I have been reflecting on Henry Sire’s article about the recent decision by the Grand Master of the Order of Malta to ban the celebration of the Traditional Mass in the Order. He seeks to debunk the idea that the former Grand Master, Fra’ Matthew Festing, who likes the Traditional Mass, was seeking to impose this Mass onto everyone in the Order, and was simultaneously trying to create (along with Cardinal Burke, the Order’s Cardinal Patron), a center of opposition to Pope Francis and all he stands for.
This narrative is set out with great enthusiasm, but absolutely no evidence, by Christopher Lamb of the UK’s liberal Catholic weekly The Tablet, and by Austin Ivereigh, the English biographer of Pope Francis, among others. Sire points out (to simplify) that Festing believed that Pope Francis had ordered him to deal with the problem of his subordinate, Albrecht von Boeselager, distributing condoms as part of the Order’s charitable works. Festing was forced out (according to Sire) by an alliance between Boeselager and Cardinal Parolin, the powerful Secretary of State, who had a common interest in stopping the Order of Malta disputing the way a large sum of money, supposedly left to the Order, was being distributed.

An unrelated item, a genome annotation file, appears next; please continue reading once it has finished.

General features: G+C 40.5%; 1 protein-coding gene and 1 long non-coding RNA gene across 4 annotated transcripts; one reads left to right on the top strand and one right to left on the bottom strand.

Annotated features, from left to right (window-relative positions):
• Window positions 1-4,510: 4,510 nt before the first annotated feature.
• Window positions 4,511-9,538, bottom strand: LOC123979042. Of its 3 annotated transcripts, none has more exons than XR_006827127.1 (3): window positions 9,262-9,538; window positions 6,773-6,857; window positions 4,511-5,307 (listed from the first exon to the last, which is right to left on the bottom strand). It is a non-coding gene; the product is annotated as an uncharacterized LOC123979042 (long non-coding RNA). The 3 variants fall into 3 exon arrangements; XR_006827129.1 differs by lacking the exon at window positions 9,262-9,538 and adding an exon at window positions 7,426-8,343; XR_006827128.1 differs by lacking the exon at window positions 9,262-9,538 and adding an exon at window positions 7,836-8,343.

One of the curious things about these rival narratives is the uncanny resemblance they have to the rival accounts of what went wrong with the Franciscan Friars of the Immaculate, a traditionally-inclined order which has now been all-but suppressed. Liberals insist that the problem was that the founder, Fr Stefano Manelli, was trying to force all the Friars to adopt the Traditional Mass, and that Pope Francis was obliged to intervene for this reason. The rival theory (again, to simplify) is that at least part of the motivation of the intervention wasmoney, which Fr Manelli was accused of siphoning off, a charge later dropped at the insistence of theItalian courts. (The money was in the charge of lay trustees on the order’s behalf.)